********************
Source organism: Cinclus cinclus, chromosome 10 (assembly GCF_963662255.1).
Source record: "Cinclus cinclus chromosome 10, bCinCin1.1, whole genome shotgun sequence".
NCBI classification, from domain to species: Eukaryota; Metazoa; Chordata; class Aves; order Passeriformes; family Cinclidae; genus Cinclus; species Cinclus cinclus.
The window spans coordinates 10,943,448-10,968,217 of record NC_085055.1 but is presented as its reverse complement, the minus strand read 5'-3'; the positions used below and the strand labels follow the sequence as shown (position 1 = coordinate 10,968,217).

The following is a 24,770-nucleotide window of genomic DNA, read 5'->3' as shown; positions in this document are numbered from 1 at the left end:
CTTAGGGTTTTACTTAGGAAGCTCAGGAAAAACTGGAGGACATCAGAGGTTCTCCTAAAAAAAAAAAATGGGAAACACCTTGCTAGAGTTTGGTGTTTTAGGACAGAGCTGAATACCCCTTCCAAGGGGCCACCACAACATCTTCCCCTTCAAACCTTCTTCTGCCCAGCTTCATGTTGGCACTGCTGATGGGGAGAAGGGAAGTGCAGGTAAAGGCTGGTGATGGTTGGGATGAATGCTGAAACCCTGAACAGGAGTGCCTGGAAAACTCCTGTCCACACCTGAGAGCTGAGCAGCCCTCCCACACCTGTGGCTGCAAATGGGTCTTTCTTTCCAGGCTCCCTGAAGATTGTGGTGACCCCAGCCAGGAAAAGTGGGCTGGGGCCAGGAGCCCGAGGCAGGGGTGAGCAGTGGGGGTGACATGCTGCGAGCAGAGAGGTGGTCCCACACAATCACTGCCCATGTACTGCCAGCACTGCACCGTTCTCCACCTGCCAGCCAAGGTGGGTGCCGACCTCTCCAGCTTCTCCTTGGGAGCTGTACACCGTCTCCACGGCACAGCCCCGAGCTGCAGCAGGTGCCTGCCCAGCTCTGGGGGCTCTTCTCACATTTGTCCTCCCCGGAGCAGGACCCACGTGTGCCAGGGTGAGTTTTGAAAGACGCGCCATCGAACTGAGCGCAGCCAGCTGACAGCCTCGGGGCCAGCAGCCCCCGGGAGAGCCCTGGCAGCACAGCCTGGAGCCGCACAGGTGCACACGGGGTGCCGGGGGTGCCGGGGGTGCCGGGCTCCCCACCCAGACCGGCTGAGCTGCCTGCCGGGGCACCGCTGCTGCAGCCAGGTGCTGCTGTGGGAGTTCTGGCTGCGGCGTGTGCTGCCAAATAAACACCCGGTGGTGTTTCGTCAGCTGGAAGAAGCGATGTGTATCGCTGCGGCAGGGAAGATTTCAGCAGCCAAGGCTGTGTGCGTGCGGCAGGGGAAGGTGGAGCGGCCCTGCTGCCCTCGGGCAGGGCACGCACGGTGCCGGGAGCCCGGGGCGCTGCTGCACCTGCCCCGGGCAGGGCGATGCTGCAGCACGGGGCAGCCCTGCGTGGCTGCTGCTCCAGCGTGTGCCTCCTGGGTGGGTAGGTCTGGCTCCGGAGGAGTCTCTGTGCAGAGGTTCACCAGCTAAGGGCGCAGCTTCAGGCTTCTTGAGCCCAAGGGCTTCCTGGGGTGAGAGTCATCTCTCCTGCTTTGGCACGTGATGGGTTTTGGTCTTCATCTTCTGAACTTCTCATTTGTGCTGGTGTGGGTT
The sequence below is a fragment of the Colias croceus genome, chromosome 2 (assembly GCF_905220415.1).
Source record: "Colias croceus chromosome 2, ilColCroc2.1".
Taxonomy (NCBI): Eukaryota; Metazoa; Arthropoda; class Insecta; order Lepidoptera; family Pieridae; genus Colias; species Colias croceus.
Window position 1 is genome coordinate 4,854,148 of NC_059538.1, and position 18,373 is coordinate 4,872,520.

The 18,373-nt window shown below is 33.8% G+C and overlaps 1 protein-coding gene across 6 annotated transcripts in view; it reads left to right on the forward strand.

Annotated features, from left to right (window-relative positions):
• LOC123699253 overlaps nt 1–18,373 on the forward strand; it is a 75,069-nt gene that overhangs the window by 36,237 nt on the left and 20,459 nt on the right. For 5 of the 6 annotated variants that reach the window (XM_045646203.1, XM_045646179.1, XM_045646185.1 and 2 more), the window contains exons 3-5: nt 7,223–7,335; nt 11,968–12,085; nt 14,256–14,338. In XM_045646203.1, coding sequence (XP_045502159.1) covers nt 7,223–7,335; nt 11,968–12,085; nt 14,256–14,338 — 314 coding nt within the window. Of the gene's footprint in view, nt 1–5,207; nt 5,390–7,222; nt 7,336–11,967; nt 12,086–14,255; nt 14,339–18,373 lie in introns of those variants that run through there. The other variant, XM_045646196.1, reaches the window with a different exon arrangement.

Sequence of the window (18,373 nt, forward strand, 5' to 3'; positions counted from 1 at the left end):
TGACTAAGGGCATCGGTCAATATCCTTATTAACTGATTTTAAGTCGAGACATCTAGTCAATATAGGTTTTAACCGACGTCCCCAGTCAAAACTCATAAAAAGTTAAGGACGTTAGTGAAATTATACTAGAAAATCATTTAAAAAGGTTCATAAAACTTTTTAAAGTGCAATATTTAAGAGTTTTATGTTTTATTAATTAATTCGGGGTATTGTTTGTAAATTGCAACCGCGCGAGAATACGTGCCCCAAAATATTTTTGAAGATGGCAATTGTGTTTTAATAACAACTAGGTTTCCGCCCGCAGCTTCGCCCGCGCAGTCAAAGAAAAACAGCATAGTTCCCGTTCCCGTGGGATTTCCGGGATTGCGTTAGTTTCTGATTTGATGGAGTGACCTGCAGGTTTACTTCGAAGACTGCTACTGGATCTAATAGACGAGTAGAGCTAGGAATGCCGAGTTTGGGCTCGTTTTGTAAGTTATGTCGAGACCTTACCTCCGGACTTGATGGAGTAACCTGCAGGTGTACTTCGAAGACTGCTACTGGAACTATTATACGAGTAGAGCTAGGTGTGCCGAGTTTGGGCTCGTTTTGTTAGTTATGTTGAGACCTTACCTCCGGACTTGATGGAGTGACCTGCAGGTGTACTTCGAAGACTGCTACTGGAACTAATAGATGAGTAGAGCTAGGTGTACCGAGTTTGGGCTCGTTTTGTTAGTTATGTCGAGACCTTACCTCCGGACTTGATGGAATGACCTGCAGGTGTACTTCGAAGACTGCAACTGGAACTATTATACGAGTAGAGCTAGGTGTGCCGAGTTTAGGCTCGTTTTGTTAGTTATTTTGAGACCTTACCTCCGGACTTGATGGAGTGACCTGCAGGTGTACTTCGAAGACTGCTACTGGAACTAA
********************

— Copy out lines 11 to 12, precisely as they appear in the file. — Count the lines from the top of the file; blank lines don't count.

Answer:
The 18,373-nt window shown below is 33.8% G+C and overlaps 1 protein-coding gene across 6 annotated transcripts in view; it reads left to right on the forward strand.

Annotated features, from left to right (window-relative positions):